Tuesday, May 20, 2014


Can dumb people also be narcissists? Or, is it exclusive to the presumed intelligentsia? Does that make one a snobbish narcissist, to assume that the effect must be different for others, lessers?

If so, do narcissistic tendencies make a dolt feel smarter than they actually are? Like Facebook, or Twitter, or blogging... to possess an excessive interest in self? Or, do the dumb only feel the erotic tug of the affliction? The masturbatory portion, without all the self-involved navel-gazing. Is it a sort of overshot of self-centeredness.

I used to sit and have a beer or two at a quaint little bar in Soho, colloquially known as Fanelli's. If you have been to Soho then you know which one it is. It easily predates the current state of the neighborhood, and was there long before the art boom of the 80's. Some say that it is the oldest standing structure in all of the Americas. 

Harold Bloom was a regular there, though I never saw him. If I did, then I never recognized him for who he was. If I had seen him, I'm not sure that I would have said anything. He was reported to have been a terrible sexist, notably after a few beers.

He would proclaim that women's accomplishments have never come close to rivaling men's, historically. He would rant about the destruction of the canon by feminist forces. Then challenge people to offer what comes after that, what follows a loss of historical perspective.

What have women done, he would demand to know, except to usurp the canon? Robbers of history!

That would have been fun to witness. If not fun, something.

I would have thrown out nonsense challenges: Amazonia... the return to Lesbos! Viva Le' Woolf....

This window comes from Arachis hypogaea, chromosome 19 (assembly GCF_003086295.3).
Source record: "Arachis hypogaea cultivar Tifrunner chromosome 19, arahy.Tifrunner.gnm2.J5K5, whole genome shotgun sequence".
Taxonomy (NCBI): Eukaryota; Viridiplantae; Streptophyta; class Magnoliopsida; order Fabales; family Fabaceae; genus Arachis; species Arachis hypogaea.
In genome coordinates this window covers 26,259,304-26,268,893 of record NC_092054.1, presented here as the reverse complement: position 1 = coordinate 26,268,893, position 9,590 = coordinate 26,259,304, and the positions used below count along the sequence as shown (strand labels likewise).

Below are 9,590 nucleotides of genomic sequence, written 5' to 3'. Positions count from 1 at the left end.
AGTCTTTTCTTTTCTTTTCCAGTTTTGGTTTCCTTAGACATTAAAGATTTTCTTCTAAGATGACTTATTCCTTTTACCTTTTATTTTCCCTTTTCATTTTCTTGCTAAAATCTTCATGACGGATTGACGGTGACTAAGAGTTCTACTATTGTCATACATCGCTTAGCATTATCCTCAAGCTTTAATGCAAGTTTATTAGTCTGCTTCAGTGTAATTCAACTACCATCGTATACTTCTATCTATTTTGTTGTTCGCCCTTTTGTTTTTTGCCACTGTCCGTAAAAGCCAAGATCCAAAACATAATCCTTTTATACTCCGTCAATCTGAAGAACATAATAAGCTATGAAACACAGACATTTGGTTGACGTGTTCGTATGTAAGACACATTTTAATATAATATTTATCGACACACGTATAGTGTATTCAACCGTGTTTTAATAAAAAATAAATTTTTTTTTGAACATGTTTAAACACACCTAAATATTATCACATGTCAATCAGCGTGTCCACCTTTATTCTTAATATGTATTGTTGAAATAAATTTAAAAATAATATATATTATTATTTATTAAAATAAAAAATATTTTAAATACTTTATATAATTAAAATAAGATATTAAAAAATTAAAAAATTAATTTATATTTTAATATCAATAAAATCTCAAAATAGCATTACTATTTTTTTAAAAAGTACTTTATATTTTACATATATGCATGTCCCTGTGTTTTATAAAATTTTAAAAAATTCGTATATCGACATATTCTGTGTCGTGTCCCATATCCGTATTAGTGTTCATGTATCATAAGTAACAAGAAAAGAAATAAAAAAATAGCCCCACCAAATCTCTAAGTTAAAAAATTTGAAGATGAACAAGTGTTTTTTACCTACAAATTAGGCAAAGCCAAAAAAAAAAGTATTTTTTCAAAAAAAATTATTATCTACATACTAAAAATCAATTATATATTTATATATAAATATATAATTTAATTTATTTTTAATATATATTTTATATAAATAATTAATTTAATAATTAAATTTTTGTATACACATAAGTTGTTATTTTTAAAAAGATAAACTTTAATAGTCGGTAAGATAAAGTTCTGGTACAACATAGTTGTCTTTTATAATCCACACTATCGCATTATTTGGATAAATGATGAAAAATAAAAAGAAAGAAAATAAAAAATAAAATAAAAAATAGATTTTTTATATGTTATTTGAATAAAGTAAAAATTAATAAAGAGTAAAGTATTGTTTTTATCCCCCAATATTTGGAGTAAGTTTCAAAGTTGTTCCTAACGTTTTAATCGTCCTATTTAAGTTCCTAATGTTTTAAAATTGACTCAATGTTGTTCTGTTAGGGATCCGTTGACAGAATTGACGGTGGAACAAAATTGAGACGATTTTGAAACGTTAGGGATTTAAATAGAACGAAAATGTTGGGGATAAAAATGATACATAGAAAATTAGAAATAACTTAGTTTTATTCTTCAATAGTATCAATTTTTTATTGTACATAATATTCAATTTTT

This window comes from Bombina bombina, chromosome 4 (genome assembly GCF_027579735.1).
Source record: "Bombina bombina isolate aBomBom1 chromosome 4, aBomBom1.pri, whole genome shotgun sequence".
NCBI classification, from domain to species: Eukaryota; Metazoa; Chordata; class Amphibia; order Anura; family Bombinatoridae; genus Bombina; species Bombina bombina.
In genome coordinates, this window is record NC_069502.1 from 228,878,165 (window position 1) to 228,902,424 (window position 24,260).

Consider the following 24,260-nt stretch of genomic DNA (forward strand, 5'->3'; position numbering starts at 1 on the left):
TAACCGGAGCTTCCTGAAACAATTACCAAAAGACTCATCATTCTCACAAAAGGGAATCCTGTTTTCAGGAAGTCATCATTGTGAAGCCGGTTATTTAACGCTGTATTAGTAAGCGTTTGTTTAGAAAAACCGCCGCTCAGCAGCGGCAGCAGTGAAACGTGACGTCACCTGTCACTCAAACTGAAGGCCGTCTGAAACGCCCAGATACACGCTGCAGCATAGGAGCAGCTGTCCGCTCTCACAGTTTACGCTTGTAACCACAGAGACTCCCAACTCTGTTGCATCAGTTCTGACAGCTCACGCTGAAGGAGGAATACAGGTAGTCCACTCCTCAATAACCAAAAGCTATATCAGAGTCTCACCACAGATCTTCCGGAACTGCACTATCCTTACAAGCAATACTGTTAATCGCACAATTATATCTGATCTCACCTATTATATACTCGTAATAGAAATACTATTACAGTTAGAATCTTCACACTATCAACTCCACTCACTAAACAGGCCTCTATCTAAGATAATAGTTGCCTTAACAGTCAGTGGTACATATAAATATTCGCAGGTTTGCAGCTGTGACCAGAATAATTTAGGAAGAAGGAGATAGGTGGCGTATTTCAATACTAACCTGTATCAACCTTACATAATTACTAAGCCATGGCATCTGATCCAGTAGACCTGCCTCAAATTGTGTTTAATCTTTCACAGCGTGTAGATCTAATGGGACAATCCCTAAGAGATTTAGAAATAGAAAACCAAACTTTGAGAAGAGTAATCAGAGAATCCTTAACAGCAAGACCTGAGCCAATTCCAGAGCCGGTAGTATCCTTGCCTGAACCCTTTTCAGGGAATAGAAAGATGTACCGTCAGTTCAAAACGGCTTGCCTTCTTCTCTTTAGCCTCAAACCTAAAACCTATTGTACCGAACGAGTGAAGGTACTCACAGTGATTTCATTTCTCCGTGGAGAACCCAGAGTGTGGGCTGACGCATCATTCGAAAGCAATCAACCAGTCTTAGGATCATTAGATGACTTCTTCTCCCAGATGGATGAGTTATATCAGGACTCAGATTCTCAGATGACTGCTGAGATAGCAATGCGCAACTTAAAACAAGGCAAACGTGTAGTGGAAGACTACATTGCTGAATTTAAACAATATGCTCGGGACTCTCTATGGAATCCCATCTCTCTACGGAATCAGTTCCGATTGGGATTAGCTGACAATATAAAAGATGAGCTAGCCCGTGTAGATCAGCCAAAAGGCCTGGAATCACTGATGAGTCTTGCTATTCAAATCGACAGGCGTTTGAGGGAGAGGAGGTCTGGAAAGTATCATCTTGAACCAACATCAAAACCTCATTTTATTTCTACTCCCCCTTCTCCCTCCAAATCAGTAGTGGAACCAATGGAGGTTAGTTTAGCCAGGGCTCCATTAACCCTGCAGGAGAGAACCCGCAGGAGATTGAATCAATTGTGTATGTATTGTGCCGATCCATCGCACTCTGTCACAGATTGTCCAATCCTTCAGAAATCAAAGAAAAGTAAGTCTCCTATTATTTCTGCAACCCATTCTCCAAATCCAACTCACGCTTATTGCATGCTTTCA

... only to see his reaction. I revere, but without much reverence; am too often willing to shame myself for a story. Admiration need not stoop to silence, particularly in a bar.

What sort of narcissism would that be? Barcissism. 

One wonders how Bloom really felt about Camille Paglia. Not his well-known academic recommendations of her, but in his private thoughts. I'm sure they are out there, published somewhere. Apparently his sexism extended well into his academic work life also. He was helpless and required the constant assistance of an always younger, female protege. 

I never met a feminist that could talk rationally about Paglia. They all seemed to hate her. Her observations did not coincide with their agenda, and she was getting a lot of attention at the time. When Esquire magazine features your feminist thoughts, and gives them a spotlight, then you at least must know which side you're on. Now, few probably remember who she was. For a time, she splashed across the talk shows with her polemical agenda.

One angry young woman in college used to tell me that I was to blame for Paglia's success, and men like me. I responded that I would love to take credit, but the research was hers, not mine. It is a well documented fact. 

Back to Fanelli's. The last time that I was there, on my trip to NYC, there were a group of neighborhood regulars holding court. One was a very famous photographer from New Zealand, who happened to have the afternoon free, as he often did. He was charming and witty and I did not ask his name (I was told that he was famous by the bartender, a boxer who once fought Larry Holmes).

The NZ photographer approvingly noted the camera I had with me, the Fuji X100S, and he subtly made fun of another guy at the bar who was the ongoing victim of a trust fund, with his rather expensive medium format camera, who kept talking about how to "look professional" when out shooting random people on the street.

At one point the famed photographer asked, Why look professional?

The joke seemed to be lost on the promateur.

He would go outside every few minutes and ask women walking past if he could take their picture, cigarette dangling from his mouth, looking very professional in his dark blazer, as if he could be something, somebody.

It was funny and slightly demented, a sufficient counterpoint perhaps to the myth of Bloom's wild assertions. 

Proof-negative of the storied history of male accomplishment.